January 13, 2021, by Andrew Edwards (Ed)

Bees and neonicotinoids – what does the science say? – by Prof. David E. Salt

Photo by Roberto Patti on Unsplash

DEFRA has announced that, for the 2021 growing season, thiamethoxam will be allowed to treat sugar beet seeds, prior to planting. This is a temporary authorisation for 2021 only but may be extended for the 2022 & 2023 growing seasons. This has understandably caused controversy and elicited passionate reactions.

Thiamethoxam is one of a class of pesticides called neonicotinoids, intended to kill insects that feed on farmers crops. Neonicotinoids are therefore very toxic to insects and this includes beneficial insects such as bees. Fortunately, thiamethoxam has much lower toxicity to mammals, fish and birds, and no toxicity to plants because plants lack a nervous system, which these compounds target.

In 2012, routes for bees to be exposed to these compounds via dust, pollen and nectar were identified. The compounds were found to persist in agricultural irrigation channels and soil. This eventually led to the EU (which then included the UK) banning the 3 main neonicotinoids (clothianidin, imidacloprid and thiamethoxam) for all outdoor uses.

The neonicotinoid seed treatment recently temporarily authorised for use on sugar beet provides protection against aphids and the damaging viruses they can transmit to the plants. This protection has been requested by farmers due to an ongoing outbreak in the sugar beet crop of ‘beet yellows virus’, which is actually a set of 3 different viruses, transmitted by aphids. This outbreak is causing significant reductions in sugar beet yields.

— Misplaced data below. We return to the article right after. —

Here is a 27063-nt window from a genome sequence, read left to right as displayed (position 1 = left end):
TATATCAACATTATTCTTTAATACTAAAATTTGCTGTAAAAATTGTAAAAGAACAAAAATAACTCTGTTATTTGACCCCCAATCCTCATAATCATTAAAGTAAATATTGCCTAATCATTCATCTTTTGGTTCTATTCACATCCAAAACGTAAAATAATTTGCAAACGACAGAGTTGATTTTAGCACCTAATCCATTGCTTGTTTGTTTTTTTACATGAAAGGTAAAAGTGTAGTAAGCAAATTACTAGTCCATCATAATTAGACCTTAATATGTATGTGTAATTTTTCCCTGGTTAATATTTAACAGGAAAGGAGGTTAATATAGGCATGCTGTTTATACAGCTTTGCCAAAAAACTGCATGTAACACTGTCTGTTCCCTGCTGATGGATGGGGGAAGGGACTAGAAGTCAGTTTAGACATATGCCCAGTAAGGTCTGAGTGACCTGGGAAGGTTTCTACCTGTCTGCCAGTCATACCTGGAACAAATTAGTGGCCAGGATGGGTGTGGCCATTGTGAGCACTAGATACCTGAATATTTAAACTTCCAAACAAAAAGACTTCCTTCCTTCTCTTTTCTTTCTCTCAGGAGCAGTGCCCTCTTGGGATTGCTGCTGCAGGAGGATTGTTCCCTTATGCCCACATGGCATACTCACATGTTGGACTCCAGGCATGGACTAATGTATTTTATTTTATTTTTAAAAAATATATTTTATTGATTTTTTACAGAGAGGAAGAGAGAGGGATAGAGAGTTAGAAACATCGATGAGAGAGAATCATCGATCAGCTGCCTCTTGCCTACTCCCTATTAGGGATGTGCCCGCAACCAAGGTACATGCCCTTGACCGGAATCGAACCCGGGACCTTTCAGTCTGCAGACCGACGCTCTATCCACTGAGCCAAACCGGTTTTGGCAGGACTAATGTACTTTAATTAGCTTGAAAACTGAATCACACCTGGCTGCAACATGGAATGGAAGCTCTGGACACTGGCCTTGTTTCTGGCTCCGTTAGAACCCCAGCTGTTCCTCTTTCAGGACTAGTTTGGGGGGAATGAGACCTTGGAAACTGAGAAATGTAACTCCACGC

Here are some important points to consider as you evaluate the evidence to determine whether this decision by DEFRA of this limited authorisation of the use of thiamethoxam appropriately balances the risks and benefits:

  1. The compound will not be sprayed on the plants growing in the fields but rather used to treat seeds. This limits exposure to bees.

  2. Sugar beet as a crop is harvested before it flowers so bees are not attracted to the plants. Again, this limits bee exposure.

  3. The compound could get into other flowering plants around the edges of the fields and expose bees. It is planned that these flowering plants will be removed.

  4. The compound can remain in the soil and get into flowering crops next season (e.g. rapeseed). To avoid this, flowering crops will be excluded from the fields where thiamethoxam has been used for 2 – 3 seasons, by which time the compound will have degraded in the soil.

  5. Sugar beet cultivation in the UK is spatially restricted to the east of England, located around 1 – 4 beet processing factories. This makes the control measures recommended above more tractable to implement, monitor and enforce.

  6. These usage requirements should only be temporary (2021 – 2023) because longer term strategies that do not require neonicotinoids are under development, including

    • development of plant varieties resistant to the virus

    • new agricultural practices for farmers to limit the spread of the virus

Clearly, neonicotinoids are toxic to bees; that is bad and their use needs to stop. We need to ensure that:

  1. Short term action (next 1 – 3 years) – The safety practices included in the current authorisation (e.g. removing flowering weeds, not planting flowering crops for 2-3 years) are adhered to by the farmers, and this temporary authorisation for use on sugar beet is not extended beyond 2023;

  2. Mid term approach – Sustainable approaches to sugar beet cultivation are delivered through research and its application to eliminate the need for chemical control of pests.

Posted in Food Research